Return to Index Page: Shakespeare’s Lost Sonnets
           


Shakespeare’s Lost Sonnets: A Restoration of the Runes
by Roy Neil Graves, Professor of English
The University of Tennessee at Martin

Set III, Runes 29-42: Texts and Comments 
Copyright © Roy Neil Graves 2003, All Rights Reserved        

             
Proceed to Rune 41
Return to the Index of Set III

Rune 40
Twelfth lines, Set III (Sonnets 29-42)

                        Rune 40
     (Twelfth lines, Set III: Sonnets 29-42)

     From sullen earth, sings hymns at heaven’s gate
     Which I new pay as if not paid before:
      That due of many now is thine alone.
 4  (To march in ranks of better equipáge,
     The region cloud hath masked him from me now.)
     To him that bears the strong offense’s loss,
      Such civil war is in my love and hate,
 8  Unless thou take that honor! From thy name,
     And by a part of all thy glory, live,
     Eternal numbers to outlive, long date
     Which time (and thoughts so sweetly) dost deceive.
12 To bear love’s wrong, then hate’s known injury
      Where thou art forced to, break a twofold truth
     And both, for my sake, lay on me—this cross.
__________
      Glosses: 1-2) Which is the subject of sings; 2) the line may mean “That which I offer anew (i.e., my praise, my voice)”; 5) him may mean the auditor of 3, punning on “Ham, Hamnet,” Will’s son; 6) him = the poet, with puns on tome, tomb, “to Hamnet” (code To him t...), etc.; 8) that honor = eternal life, the hymns of tribute here; 10) eternal numbers = poems, eons; 11) time puns on “meter,” echoing numbers (i.e., metrics) in 10.


      40. A Twofold Truth, This Cross


     Rising from this gloomy, imperfect earth (as though from the grave) to heaven’s gate, hymns
     sung by these new verses arise as if they were my first tribute.
     You now have unique praise that many owe you. Death, a common fate, is singularly yours.
  4 (Joining the retinue of the heavenly army,
     my friend—or my dead son—disappears from sight now behind a cloud in that vicinity.)
     I who suffer loss at your bold advance—here the loss looks like a cosmic affront—feel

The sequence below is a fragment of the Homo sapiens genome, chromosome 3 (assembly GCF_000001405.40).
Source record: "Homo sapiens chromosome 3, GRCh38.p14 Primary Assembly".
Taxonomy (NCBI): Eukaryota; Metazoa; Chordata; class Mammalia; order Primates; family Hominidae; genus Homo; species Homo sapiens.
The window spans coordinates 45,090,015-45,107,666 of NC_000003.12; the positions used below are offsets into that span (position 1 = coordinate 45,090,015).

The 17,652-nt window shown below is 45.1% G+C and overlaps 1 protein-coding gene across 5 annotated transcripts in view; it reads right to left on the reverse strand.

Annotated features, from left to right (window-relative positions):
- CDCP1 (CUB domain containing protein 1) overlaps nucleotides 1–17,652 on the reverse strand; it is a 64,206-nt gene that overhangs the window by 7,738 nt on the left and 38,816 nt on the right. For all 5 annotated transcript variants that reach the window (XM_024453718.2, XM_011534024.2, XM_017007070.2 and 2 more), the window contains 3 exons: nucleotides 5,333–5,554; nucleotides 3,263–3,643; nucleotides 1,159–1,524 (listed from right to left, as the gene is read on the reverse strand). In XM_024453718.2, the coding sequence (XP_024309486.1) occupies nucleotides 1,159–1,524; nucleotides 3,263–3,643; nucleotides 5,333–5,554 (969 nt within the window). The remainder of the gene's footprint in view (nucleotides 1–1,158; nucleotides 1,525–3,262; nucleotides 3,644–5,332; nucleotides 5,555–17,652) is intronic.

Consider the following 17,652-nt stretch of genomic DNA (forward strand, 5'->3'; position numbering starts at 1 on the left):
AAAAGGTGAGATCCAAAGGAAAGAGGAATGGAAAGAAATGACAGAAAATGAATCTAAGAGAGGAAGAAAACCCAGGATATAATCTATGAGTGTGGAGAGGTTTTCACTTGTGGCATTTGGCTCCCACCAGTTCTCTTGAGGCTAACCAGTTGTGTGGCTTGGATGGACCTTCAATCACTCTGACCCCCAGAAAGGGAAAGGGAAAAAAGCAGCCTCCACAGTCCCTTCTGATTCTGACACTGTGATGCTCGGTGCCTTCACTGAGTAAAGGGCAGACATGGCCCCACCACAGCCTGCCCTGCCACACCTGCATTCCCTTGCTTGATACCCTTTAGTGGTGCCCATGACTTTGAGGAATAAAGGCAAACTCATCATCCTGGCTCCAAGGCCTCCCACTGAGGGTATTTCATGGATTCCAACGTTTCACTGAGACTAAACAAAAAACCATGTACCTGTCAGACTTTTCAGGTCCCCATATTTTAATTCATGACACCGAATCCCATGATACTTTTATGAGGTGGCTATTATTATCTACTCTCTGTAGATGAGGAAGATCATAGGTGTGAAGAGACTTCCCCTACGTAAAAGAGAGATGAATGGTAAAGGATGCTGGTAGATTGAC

the way love and hate struggle, as if in civil war;
  8 
the only remedy is for you to accept both eternal life and my tribute. In your own name
     and relying on some portion of your own worthiness, go on living
     longer than immortal poetry, longer than endless years in sequence, an eternity
     for you to be beguiled by these rhythms. (Sanguine temporal views fail to fathom eternity.)
12 The insults of these loving verses prepare you for hateful attacks
     wherever you meet them—maybe even in heaven. So unlock these poems, untangle sonnets and runes and decipher them so they reveal their meanings,
     attributing the burden of both—with their overlaid “cross-arms” and all their acrostic elements—solely to me, as I ask.


Comments

          Using feudal and military diction, Will represents himself as suffering, suppliant, and earthbound (though Christlike), while the beloved auditor—here, perhaps, the dead son, Hamnet—is among the heavenly “ranks” (4), idealized and eternal but also “dead,” forced into heaven before his time. Except in the third-person aside (4-5), the poet seems to address the friend in a humble tribute (2-3) likened to “hymns” (1ff.). As a kind of crusading Christian knight, the friend is due homage (1-3); is off to battle, “forced” by honor (4, 8, 13); and is soon in heaven, where the “region cloud” is like dust obscuring a phalanx (5). A “strong offense” and perhaps a military “loss” (6) has occurred.

          Other details reinforce the military conceit: “Sullen” (1) has heraldic overtones; “region” suggests a battle locale; “masked” implies a visored knight (5); and “pay” (2), “due” (3), and “take that honor” (8) imply serflike service. Q’s so (11) puns visually on “foe”; “heaven’s gate” (1) suggests an ironic siege; and “eternal numbers” (10) puns on “heavenly host.” Other puns include “Lay on!” (14), a combative directive; “th’ air-guns loud” (5); “Ares [Mars] the Strong often sees loss” (6); and “...I kill enemy” (14).

          In these “hymns,” Will cultivates musical puns such as “ranks” (4, suggesting an organ—a sexual pun amplified by “equipage”); “a tune’s gait (gaiety)” (1); “march” (4) as “martial song”; “bear(s)” (6, 12); “part” (9); “numbers” (10); and “lay” (14).

         “Ranks” (4) also denotes the lined-up textual “rows,” verses that finally are Will’s “cross” to bear (14) because structurally Q has two overlaid “wood” (an antique pun on “insane”) members, parallels to love and hate (see 12).

         The poem broaches witty sacrilege because Will finally seems Christlike while the friend may parallel God the Father “laying” the cross—that torturous rack—on his Son. Wit about the “crossed” (cf. “acrostic”) elements of Sonnets and Runes occurs in “Two (i.e., sonnets and runes) march in ranks” (4) and “both forms ache” (14), suggesting “sonnets and runes are both hard.” This cross (14) suggests “this burden, this hybrid genre, this acrostic game, this mix of love and hate (see 12).” “This cross” also puns “Th’ ‘S.’ series,” a name for the Q cycle.

          Showing Will’s preoccupation with his dead son, Hamnet Shakespeare, is Q’s string himns at (1), a pun on “Ham. S.” and an anagram for “Hamnit S.” that allows the play “From sullen earth sings Hamnet S., heaven’s gaiety (...god, guide)” (1). The boy has gone “To march in ranks of better equipage”—the sexual pun stressing adult maleness.